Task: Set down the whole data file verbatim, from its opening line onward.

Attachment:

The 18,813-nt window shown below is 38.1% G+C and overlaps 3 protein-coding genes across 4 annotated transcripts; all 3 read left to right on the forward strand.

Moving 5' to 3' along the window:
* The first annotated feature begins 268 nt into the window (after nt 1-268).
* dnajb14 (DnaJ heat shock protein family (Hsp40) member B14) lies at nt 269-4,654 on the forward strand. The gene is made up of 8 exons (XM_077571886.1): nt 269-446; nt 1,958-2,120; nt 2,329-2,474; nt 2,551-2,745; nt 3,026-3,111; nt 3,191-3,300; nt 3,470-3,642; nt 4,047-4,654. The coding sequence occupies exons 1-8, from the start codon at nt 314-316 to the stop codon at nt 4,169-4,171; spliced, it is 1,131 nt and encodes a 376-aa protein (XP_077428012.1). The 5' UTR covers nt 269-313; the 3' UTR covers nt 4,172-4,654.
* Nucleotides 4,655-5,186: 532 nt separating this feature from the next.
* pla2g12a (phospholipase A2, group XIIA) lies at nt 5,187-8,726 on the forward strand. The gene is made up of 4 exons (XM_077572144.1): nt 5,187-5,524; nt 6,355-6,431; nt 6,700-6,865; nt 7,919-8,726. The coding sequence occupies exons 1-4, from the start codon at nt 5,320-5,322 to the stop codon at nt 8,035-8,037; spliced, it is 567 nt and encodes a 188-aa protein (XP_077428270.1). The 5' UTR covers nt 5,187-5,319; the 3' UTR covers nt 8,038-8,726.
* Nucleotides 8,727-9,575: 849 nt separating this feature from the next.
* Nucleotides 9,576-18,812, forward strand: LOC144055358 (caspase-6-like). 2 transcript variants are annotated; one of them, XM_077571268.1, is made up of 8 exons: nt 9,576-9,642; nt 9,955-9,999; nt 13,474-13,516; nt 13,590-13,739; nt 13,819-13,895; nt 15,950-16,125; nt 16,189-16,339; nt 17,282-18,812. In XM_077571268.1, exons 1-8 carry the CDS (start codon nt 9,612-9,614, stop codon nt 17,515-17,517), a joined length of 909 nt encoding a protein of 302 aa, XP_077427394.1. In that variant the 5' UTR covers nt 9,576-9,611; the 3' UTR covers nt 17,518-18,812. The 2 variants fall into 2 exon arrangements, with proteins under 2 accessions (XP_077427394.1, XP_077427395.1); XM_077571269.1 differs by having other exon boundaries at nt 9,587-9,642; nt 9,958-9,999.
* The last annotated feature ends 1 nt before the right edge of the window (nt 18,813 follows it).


The 18,813-nt window shown below is 38.1% G+C and overlaps 3 protein-coding genes across 4 annotated transcripts; all 3 read left to right on the forward strand.

Moving 5' to 3' along the window:
* The first annotated feature begins 268 nt into the window (after nt 1-268).
* dnajb14 (DnaJ heat shock protein family (Hsp40) member B14) lies at nt 269-4,654 on the forward strand. The gene is made up of 8 exons (XM_077571886.1): nt 269-446; nt 1,958-2,120; nt 2,329-2,474; nt 2,551-2,745; nt 3,026-3,111; nt 3,191-3,300; nt 3,470-3,642; nt 4,047-4,654. The coding sequence occupies exons 1-8, from the start codon at nt 314-316 to the stop codon at nt 4,169-4,171; spliced, it is 1,131 nt and encodes a 376-aa protein (XP_077428012.1). The 5' UTR covers nt 269-313; the 3' UTR covers nt 4,172-4,654.
* Nucleotides 4,655-5,186: 532 nt separating this feature from the next.
* pla2g12a (phospholipase A2, group XIIA) lies at nt 5,187-8,726 on the forward strand. The gene is made up of 4 exons (XM_077572144.1): nt 5,187-5,524; nt 6,355-6,431; nt 6,700-6,865; nt 7,919-8,726. The coding sequence occupies exons 1-4, from the start codon at nt 5,320-5,322 to the stop codon at nt 8,035-8,037; spliced, it is 567 nt and encodes a 188-aa protein (XP_077428270.1). The 5' UTR covers nt 5,187-5,319; the 3' UTR covers nt 8,038-8,726.
* Nucleotides 8,727-9,575: 849 nt separating this feature from the next.
* Nucleotides 9,576-18,812, forward strand: LOC144055358 (caspase-6-like). 2 transcript variants are annotated; one of them, XM_077571268.1, is made up of 8 exons: nt 9,576-9,642; nt 9,955-9,999; nt 13,474-13,516; nt 13,590-13,739; nt 13,819-13,895; nt 15,950-16,125; nt 16,189-16,339; nt 17,282-18,812. In XM_077571268.1, exons 1-8 carry the CDS (start codon nt 9,612-9,614, stop codon nt 17,515-17,517), a joined length of 909 nt encoding a protein of 302 aa, XP_077427394.1. In that variant the 5' UTR covers nt 9,576-9,611; the 3' UTR covers nt 17,518-18,812. The 2 variants fall into 2 exon arrangements, with proteins under 2 accessions (XP_077427394.1, XP_077427395.1); XM_077571269.1 differs by having other exon boundaries at nt 9,587-9,642; nt 9,958-9,999.
* The last annotated feature ends 1 nt before the right edge of the window (nt 18,813 follows it).